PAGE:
Travel Guide for Inter and the San Siro
Below you will find your perfect guide for going to Italy to watch AC Milan at the San Siro!
Headlines from the travel guide:
AC Milan Honours
National title/ Scudetto: 18 (last 2010)
Coppa Italia: 7 (last 2011)
European Cup/Champions League: 3 (last 2010)
UEFA Cup/ Europa League: 3 (last 1998)
FIFA Club World Cup: 1 (2010)
Pitch: 105 x 68 m
Opening match: 19 September 1926 (Inter – Milan 6-3)
Stadio di San Siro
Via Piccolomini 5
San Siro Stadium History
Stadio Giuseppe Meazza name was originally Stadiometer di San Siro, so named after the district in which the venue is located.
Originally San Siro was Milan’s property and home. The city of Milan bought the venue in 1939 and after World War II, both Milan and Inter played here.
An attendance record of 125,000 spectators was set on April 25, 1952 when Italy defeated Brazil 3-0.
In honour of one of Italy’s greatest ever players the arena was named the Giuseppe Meazza Stadium in 1980. During his illustrious career that spanned 20 years, Giuseppe Meazza played for both Inter and Milan. During his debut season in Serie A, he scored 31 goals – a record that no newcomer has managed to surpass. Giuseppe Meazza also won two World Cups with Italy.
The stadium was last upgraded ahead of the 1990 World Cup. The tournament’s opening match was played here in which the reigning world champions Argentina sensationally lost out to the odd goal against Cameroon.
On their way to World Cup glory West Germany played their first five games at the Giuseppe Meazza stadium. The only team that managed to pinch a point from them was Colombia.
The stadium has hosted the European Cup/ Champions League Final four times, in 1965, 1970, 2001 and 2016. At the first of these there was a home win: Inter defeated Benfica 1-0.
The most recent final – a Madrid derby between Real and Atlético – was decided on penalties after the match ended 1-1. Ronaldo hit the final nail in Atlético’s coffin as Real won the shoot-out 5-3.
SAN SIRO DIRECTIONS
Line 5 (red) to San Siro Stadio
Bus 49 from Piazza Tirana towards Piazzale Lotto, stop Piazza Axum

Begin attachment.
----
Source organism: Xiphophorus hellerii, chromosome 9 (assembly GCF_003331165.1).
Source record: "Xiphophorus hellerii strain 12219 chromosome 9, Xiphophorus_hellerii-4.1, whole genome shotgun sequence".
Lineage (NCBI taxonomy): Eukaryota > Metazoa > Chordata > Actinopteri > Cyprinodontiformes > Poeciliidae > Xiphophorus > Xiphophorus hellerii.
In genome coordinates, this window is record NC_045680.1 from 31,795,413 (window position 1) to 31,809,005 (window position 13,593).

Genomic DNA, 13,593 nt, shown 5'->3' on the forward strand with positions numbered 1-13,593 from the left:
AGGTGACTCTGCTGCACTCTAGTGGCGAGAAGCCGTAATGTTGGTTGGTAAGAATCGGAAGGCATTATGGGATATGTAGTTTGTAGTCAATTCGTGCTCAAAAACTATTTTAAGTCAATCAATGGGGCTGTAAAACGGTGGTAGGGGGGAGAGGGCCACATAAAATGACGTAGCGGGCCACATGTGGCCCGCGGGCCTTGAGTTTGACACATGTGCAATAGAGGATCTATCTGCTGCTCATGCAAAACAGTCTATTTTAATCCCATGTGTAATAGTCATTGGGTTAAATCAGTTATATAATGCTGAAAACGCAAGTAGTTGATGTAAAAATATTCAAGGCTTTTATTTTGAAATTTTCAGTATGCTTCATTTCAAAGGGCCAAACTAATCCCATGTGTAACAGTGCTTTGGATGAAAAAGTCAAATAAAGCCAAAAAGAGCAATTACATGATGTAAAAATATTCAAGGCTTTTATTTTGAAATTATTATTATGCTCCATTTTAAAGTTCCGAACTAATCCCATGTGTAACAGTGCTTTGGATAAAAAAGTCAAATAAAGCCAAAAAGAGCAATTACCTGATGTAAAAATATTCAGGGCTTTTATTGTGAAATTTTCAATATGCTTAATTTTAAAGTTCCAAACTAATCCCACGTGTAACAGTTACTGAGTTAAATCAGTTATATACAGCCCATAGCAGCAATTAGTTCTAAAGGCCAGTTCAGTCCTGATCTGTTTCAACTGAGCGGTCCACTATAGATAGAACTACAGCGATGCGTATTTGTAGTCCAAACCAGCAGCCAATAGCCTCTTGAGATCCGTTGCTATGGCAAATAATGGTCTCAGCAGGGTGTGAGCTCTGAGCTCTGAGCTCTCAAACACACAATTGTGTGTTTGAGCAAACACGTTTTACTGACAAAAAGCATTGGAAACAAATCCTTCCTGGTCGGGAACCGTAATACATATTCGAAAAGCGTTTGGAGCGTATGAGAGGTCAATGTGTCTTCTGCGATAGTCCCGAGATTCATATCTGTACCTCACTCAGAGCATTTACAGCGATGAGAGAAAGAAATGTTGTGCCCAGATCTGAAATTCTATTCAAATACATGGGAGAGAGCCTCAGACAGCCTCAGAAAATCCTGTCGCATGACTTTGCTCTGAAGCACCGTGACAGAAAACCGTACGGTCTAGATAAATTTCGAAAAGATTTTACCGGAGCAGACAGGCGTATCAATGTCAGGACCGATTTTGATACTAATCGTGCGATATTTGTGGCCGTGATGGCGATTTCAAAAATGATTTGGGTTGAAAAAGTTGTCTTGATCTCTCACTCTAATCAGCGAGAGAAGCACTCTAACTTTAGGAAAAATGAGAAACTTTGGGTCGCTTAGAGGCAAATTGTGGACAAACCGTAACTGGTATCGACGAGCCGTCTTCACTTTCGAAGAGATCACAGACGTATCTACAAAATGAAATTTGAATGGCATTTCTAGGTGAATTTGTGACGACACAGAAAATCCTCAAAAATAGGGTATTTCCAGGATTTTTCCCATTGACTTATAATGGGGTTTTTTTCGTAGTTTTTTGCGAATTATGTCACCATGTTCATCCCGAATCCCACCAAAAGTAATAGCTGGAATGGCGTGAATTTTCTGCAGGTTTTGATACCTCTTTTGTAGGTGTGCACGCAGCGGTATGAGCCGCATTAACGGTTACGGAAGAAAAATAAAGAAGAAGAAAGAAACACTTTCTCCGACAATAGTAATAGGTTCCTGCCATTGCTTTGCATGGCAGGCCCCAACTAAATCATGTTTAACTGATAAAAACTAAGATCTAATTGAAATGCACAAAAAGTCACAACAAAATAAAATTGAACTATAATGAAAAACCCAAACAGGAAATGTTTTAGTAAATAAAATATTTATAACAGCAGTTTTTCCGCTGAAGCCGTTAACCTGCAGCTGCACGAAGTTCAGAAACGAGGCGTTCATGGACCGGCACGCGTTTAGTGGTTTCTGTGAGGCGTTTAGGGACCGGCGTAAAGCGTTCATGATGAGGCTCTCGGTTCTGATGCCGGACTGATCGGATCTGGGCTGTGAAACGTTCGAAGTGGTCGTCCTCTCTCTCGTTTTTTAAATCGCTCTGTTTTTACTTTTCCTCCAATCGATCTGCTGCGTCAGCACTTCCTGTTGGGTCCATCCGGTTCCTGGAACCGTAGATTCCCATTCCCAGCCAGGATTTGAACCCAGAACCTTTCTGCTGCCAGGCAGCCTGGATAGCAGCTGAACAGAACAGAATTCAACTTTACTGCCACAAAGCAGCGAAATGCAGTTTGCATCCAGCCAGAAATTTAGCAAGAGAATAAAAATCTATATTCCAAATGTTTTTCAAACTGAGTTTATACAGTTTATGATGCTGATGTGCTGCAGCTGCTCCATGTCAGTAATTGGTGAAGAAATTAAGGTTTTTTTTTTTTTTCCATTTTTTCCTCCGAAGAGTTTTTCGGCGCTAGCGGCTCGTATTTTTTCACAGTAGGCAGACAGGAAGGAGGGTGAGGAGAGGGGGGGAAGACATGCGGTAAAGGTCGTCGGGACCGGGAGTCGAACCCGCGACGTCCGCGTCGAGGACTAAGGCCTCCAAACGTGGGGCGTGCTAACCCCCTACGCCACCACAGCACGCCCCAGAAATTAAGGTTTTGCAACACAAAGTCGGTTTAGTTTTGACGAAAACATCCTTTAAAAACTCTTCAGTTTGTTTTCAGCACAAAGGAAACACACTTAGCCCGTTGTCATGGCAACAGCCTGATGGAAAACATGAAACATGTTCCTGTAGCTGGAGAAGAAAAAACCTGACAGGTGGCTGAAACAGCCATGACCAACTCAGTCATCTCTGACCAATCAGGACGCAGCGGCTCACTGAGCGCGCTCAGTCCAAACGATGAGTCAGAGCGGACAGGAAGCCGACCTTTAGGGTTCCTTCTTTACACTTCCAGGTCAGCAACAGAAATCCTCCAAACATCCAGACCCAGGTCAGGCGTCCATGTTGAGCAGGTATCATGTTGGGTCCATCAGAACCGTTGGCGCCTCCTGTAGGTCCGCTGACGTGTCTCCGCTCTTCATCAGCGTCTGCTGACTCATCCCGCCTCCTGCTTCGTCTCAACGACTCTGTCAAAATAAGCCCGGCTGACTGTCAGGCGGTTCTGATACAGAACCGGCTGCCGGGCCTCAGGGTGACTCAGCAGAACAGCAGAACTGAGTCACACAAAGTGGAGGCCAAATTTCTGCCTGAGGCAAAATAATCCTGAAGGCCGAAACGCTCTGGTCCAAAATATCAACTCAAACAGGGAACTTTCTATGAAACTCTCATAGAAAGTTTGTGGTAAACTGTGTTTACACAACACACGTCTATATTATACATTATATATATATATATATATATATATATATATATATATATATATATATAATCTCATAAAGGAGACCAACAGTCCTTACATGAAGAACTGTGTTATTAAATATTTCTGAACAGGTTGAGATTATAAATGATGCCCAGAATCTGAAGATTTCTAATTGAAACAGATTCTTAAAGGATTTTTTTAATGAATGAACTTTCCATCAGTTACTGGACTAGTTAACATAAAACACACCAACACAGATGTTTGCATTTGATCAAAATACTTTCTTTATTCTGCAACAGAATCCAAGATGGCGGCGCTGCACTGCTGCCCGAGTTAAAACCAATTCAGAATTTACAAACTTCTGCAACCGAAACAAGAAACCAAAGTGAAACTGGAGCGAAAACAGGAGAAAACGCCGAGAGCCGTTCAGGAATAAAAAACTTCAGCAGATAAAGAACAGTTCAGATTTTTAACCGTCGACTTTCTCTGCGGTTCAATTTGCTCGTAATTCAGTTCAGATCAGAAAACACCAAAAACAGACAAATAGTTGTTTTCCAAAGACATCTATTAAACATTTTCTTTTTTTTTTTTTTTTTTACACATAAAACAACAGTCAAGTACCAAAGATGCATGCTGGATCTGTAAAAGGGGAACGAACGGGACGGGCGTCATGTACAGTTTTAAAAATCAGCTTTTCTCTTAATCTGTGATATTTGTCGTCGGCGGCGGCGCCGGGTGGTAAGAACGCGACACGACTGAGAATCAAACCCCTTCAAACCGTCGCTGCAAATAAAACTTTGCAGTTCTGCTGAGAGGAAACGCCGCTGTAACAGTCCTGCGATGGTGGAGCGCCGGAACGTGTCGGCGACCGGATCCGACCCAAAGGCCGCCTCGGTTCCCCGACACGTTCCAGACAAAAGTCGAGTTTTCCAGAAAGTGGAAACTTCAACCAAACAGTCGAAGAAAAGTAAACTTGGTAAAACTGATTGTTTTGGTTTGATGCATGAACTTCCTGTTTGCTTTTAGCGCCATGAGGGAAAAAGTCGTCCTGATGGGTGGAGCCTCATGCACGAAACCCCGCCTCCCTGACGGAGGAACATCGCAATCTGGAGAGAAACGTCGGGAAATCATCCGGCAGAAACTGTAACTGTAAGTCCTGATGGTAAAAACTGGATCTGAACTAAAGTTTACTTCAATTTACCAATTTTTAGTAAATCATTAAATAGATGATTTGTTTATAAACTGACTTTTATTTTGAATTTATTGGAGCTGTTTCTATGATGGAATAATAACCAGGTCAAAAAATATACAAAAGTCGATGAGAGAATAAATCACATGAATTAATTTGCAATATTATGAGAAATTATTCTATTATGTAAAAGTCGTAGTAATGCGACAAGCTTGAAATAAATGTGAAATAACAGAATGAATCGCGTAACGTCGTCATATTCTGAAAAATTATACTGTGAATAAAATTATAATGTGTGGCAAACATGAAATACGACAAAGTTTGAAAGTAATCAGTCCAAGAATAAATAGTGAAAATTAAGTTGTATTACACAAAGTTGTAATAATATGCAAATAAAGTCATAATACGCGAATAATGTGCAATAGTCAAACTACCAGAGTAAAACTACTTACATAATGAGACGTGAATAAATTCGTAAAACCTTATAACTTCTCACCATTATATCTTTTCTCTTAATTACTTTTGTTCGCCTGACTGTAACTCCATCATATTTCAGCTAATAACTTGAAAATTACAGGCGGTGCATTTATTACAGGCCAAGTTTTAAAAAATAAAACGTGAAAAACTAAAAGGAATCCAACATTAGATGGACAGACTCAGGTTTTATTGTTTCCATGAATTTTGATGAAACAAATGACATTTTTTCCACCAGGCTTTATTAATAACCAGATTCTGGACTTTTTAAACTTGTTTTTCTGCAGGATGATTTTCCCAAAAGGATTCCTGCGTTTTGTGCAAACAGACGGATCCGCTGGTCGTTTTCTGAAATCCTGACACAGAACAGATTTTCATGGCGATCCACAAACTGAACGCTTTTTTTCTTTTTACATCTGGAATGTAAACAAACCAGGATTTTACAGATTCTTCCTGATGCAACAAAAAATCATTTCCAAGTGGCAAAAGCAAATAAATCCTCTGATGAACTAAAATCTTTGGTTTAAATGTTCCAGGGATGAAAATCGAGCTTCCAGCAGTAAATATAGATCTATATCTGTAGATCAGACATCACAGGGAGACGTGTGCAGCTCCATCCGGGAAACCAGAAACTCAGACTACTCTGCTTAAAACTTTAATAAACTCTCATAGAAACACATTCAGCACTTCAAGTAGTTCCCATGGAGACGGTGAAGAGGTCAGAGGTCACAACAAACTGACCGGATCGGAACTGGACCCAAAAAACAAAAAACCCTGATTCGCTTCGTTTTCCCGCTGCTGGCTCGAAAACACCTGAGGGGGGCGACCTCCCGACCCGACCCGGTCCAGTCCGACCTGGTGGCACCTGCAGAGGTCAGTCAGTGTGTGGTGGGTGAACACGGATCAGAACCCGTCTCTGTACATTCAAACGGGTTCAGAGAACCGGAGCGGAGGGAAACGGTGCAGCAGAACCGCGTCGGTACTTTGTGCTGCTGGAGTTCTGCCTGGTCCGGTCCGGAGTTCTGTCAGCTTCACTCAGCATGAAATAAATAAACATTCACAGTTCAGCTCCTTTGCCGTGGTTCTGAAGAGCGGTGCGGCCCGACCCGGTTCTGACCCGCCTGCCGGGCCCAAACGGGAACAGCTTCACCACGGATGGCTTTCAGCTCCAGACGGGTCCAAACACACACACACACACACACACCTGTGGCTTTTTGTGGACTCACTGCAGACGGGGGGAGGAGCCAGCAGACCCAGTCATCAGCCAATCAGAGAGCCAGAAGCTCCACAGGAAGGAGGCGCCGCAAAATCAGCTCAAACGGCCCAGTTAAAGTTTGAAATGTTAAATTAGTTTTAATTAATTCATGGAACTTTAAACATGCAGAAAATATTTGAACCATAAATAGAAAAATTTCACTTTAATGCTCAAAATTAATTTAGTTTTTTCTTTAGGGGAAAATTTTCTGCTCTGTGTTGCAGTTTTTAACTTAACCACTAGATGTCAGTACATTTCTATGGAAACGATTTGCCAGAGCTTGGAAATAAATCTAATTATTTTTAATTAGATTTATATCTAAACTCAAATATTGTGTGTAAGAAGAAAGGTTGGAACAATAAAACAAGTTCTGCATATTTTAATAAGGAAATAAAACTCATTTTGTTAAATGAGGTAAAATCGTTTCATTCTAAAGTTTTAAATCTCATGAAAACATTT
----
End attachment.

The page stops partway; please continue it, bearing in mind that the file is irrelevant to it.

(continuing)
Tram 16 from Piazza Fontana
Try out an ‘aperitif’ at one of Milan’s many bars. You can enjoy a drink and delicious snacks, served between 19.00 and 21.00.
Or maybe a pizza would taste good? Near to the Piazza Firenze is Barbagia (Via Ruggera di Lauria, 18). And for those who want to sample a little more quality Italian cuisine are urged to try Collina Pistoiese (Via Amedei 1).
For those who yearn for the English pub, salvation is here: Il Football English Pub (Via Valpetrossa 5) – is good for both football, whiskey and beer.
SAN SIRO STADIUM TOUR
Walk in the footsteps of legends on the San Siro tour. You pass through the changing rooms of both host clubs, the tunnel entrances to the pitch, and enjoy a view of the stadium from the stands.
You also visit the San Siro Museum, which tells the great story of Inter and AC through memorabilia, trophies, shirts and more . The entrance is at Gate 8.
Daily: 9.30- 18.00
Opening hours can vary on matchdays
For info and booking: +39 02 404 2432 and www.sansiro.net
Entry (including. museum):
€12,00 children and Senior Citizens
When the stadium tour is not available due to events, it is still possible to visit the museum.
€5,00 children and Senior Citizens
INTER STORES OPENING TIMES
San Siro Store
(Entrance 14, on match days entrance 15)
The shop area is shared between Milan and Inter, but on matchdays the home team takes over.
Open daily: 09.45 – 18.30
Opening hours can vary on matchdays.
INTER TRAINING GROUND
Centro Sportivo Angelo Moratti is located on the outskirts of the village of Appiano Gentile in the province of Como, about 40 km northwest of Milan. The closest neighbour is the Golf Club La Pinetina.